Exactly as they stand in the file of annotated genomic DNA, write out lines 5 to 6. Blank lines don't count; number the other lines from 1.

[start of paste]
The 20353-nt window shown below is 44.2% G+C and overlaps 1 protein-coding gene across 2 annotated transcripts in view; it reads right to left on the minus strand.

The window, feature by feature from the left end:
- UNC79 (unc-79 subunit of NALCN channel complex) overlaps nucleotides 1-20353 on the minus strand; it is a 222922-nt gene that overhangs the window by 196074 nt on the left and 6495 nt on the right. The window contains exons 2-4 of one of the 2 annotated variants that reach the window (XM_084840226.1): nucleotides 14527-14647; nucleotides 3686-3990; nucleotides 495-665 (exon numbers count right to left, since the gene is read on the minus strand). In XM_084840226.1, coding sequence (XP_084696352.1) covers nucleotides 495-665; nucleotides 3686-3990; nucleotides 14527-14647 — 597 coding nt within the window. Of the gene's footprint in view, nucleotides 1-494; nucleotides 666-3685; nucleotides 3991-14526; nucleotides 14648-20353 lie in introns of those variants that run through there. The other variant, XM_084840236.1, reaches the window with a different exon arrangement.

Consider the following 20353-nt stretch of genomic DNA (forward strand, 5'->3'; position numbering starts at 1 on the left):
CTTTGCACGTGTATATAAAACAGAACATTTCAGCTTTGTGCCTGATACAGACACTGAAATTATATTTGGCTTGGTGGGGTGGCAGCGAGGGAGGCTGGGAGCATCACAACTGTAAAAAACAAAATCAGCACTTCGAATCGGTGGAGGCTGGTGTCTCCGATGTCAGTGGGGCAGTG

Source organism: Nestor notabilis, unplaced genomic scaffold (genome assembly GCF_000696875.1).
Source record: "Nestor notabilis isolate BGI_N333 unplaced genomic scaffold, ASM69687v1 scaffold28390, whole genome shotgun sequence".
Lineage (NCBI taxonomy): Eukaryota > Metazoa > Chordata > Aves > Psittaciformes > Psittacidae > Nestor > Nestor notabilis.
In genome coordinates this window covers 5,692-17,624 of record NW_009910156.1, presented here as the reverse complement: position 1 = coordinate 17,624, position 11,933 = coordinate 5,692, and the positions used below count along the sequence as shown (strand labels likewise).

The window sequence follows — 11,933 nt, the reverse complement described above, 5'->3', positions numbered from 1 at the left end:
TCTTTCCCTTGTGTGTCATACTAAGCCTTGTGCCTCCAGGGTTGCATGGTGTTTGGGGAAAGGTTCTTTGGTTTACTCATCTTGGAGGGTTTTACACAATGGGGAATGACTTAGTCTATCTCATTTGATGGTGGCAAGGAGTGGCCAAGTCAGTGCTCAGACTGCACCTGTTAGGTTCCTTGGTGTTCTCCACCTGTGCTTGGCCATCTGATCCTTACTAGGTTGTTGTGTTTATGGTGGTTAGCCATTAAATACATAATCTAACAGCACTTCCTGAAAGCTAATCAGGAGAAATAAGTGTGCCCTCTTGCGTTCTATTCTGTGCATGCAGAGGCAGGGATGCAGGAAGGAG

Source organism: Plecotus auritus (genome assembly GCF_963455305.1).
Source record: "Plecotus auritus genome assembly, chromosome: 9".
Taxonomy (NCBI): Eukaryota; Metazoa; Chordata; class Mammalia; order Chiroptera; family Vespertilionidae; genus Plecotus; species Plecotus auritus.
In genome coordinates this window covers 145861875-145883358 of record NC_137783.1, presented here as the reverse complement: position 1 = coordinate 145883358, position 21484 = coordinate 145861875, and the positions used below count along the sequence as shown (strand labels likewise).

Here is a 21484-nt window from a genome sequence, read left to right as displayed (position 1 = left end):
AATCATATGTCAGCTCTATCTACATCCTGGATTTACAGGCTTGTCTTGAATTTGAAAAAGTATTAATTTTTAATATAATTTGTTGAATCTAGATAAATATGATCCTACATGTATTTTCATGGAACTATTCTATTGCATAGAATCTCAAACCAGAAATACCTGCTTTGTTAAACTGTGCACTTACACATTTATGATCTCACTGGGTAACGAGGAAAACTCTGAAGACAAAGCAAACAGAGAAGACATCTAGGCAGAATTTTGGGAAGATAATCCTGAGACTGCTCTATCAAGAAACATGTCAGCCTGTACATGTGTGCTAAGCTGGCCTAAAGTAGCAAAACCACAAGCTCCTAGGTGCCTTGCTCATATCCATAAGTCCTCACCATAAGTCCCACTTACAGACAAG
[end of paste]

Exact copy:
CTTTGCACGTGTATATAAAACAGAACATTTCAGCTTTGTGCCTGATACAGACACTGAAATTATATTTGGCTTGGTGGGGTGGCAGCGAGGGAGGCTGGGAGCATCACAACTGTAAAAAACAAAATCAGCACTTCGAATCGGTGGAGGCTGGTGTCTCCGATGTCAGTGGGGCAGTG

Source organism: Nestor notabilis, unplaced genomic scaffold (genome assembly GCF_000696875.1).